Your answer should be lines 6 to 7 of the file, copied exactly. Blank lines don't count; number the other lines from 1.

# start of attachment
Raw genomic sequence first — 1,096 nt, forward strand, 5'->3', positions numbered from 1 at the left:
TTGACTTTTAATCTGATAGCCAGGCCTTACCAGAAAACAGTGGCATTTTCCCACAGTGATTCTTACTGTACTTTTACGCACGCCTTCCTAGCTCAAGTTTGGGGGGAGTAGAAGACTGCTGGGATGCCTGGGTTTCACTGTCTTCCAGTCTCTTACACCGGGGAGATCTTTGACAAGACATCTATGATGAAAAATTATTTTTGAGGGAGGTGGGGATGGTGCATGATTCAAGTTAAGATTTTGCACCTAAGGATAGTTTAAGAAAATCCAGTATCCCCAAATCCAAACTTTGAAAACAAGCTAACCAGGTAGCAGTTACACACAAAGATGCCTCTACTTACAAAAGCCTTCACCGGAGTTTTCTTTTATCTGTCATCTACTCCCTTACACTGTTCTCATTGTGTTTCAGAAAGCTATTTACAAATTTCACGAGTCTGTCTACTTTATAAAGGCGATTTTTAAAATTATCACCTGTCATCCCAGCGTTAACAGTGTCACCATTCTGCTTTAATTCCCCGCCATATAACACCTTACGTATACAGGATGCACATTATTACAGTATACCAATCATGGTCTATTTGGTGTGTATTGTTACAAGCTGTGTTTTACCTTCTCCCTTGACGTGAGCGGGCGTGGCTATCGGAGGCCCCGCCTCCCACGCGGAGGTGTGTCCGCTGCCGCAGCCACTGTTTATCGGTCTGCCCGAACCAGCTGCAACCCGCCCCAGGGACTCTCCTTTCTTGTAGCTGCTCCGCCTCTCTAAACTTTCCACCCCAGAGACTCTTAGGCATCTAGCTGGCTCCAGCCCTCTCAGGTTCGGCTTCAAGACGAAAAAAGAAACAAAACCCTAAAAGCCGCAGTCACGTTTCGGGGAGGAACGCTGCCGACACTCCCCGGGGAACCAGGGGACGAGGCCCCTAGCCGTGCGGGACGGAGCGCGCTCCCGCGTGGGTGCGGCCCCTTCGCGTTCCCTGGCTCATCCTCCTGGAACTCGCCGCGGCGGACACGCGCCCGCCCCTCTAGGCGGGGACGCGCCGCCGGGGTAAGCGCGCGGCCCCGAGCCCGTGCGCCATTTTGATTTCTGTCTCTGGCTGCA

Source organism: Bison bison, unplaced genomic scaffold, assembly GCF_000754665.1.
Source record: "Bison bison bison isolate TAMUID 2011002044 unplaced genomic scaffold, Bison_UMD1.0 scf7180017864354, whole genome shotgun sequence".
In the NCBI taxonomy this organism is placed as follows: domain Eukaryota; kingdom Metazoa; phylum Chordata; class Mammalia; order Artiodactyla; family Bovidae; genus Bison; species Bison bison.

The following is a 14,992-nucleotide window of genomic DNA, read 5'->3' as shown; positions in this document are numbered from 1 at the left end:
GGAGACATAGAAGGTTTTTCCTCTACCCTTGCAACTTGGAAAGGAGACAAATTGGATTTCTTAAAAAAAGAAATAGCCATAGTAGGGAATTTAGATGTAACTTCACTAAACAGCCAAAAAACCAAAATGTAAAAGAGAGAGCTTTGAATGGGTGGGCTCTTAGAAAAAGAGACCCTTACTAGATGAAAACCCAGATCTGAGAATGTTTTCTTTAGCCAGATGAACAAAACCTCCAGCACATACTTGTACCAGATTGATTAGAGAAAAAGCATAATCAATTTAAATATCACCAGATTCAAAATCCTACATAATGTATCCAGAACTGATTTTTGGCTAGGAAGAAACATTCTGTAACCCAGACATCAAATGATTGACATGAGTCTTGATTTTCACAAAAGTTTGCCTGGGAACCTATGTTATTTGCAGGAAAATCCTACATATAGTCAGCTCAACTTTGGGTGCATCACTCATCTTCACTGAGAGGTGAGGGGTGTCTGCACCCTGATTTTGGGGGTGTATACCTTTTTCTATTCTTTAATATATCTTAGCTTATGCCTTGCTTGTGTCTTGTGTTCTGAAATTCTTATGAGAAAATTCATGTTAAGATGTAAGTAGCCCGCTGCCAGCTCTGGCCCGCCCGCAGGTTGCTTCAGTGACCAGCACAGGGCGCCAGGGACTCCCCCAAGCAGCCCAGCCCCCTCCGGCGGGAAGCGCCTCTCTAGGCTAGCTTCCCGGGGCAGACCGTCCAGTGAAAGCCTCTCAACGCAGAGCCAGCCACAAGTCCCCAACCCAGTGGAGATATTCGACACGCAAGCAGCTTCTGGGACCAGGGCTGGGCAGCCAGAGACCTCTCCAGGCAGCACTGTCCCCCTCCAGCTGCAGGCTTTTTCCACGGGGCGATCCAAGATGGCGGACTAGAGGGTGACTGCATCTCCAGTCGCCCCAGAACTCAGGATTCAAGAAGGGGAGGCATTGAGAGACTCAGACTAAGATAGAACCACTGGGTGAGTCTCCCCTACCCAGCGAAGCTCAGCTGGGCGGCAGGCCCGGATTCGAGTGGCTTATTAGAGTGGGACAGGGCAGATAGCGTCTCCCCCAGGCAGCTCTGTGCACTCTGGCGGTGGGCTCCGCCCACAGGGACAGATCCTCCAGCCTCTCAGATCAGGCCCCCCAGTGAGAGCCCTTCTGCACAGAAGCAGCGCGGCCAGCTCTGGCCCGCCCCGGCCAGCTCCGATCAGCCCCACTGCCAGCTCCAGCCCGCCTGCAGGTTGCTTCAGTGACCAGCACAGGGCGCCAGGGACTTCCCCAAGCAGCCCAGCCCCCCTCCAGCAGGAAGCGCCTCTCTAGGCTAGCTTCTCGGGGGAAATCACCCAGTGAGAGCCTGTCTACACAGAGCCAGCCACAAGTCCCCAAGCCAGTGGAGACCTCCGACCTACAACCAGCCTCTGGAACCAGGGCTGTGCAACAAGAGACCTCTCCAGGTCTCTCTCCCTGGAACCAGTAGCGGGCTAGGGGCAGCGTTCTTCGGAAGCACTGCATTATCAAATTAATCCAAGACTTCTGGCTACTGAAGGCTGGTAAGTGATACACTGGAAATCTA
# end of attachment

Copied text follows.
The following is a 14,992-nucleotide window of genomic DNA, read 5'->3' as shown; positions in this document are numbered from 1 at the left end:
GGAGACATAGAAGGTTTTTCCTCTACCCTTGCAACTTGGAAAGGAGACAAATTGGATTTCTTAAAAAAAGAAATAGCCATAGTAGGGAATTTAGATGTAACTTCACTAAACAGCCAAAAAACCAAAATGTAAAAGAGAGAGCTTTGAATGGGTGGGCTCTTAGAAAAAGAGACCCTTACTAGATGAAAACCCAGATCTGAGAATGTTTTCTTTAGCCAGATGAACAAAACCTCCAGCACATACTTGTACCAGATTGATTAGAGAAAAAGCATAATCAATTTAAATATCACCAGATTCAAAATCCTACATAATGTATCCAGAACTGATTTTTGGCTAGGAAGAAACATTCTGTAACCCAGACATCAAATGATTGACATGAGTCTTGATTTTCACAAAAGTTTGCCTGGGAACCTATGTTATTTGCAGGAAAATCCTACATATAGTCAGCTCAACTTTGGGTGCATCACTCATCTTCACTGAGAGGTGAGGGGTGTCTGCACCCTGATTTTGGGGGTGTATACCTTTTTCTATTCTTTAATATATCTTAGCTTATGCCTTGCTTGTGTCTTGTGTTCTGAAATTCTTATGAGAAAATTCATGTTAAGATGTAAGTAGCCCGCTGCCAGCTCTGGCCCGCCCGCAGGTTGCTTCAGTGACCAGCACAGGGCGCCAGGGACTCCCCCAAGCAGCCCAGCCCCCTCCGGCGGGAAGCGCCTCTCTAGGCTAGCTTCCCGGGGCAGACCGTCCAGTGAAAGCCTCTCAACGCAGAGCCAGCCACAAGTCCCCAACCCAGTGGAGATATTCGACACGCAAGCAGCTTCTGGGACCAGGGCTGGGCAGCCAGAGACCTCTCCAGGCAGCACTGTCCCCCTCCAGCTGCAGGCTTTTTCCACGGGGCGATCCAAGATGGCGGACTAGAGGGTGACTGCATCTCCAGTCGCCCCAGAACTCAGGATTCAAGAAGGGGAGGCATTGAGAGACTCAGACTAAGATAGAACCACTGGGTGAGTCTCCCCTACCCAGCGAAGCTCAGCTGGGCGGCAGGCCCGGATTCGAGTGGCTTATTAGAGTGGGACAGGGCAGATAGCGTCTCCCCCAGGCAGCTCTGTGCACTCTGGCGGTGGGCTCCGCCCACAGGGACAGATCCTCCAGCCTCTCAGATCAGGCCCCCCAGTGAGAGCCCTTCTGCACAGAAGCAGCGCGGCCAGCTCTGGCCCGCCCCGGCCAGCTCCGATCAGCCCCACTGCCAGCTCCAGCCCGCCTGCAGGTTGCTTCAGTGACCAGCACAGGGCGCCAGGGACTTCCCCAAGCAGCCCAGCCCCCCTCCAGCAGGAAGCGCCTCTCTAGGCTAGCTTCTCGGGGGAAATCACCCAGTGAGAGCCTGTCTACACAGAGCCAGCCACAAGTCCCCAAGCCAGTGGAGACCTCCGACCTACAACCAGCCTCTGGAACCAGGGCTGTGCAACAAGAGACCTCTCCAGGTCTCTCTCCCTGGAACCAGTAGCGGGCTAGGGGCAGCGTTCTTCGGAAGCACTGCATTATCAAATTAATCCAAGACTTCTGGCTACTGAAGGCTGGTAAGTGATACACTGGAAATCTA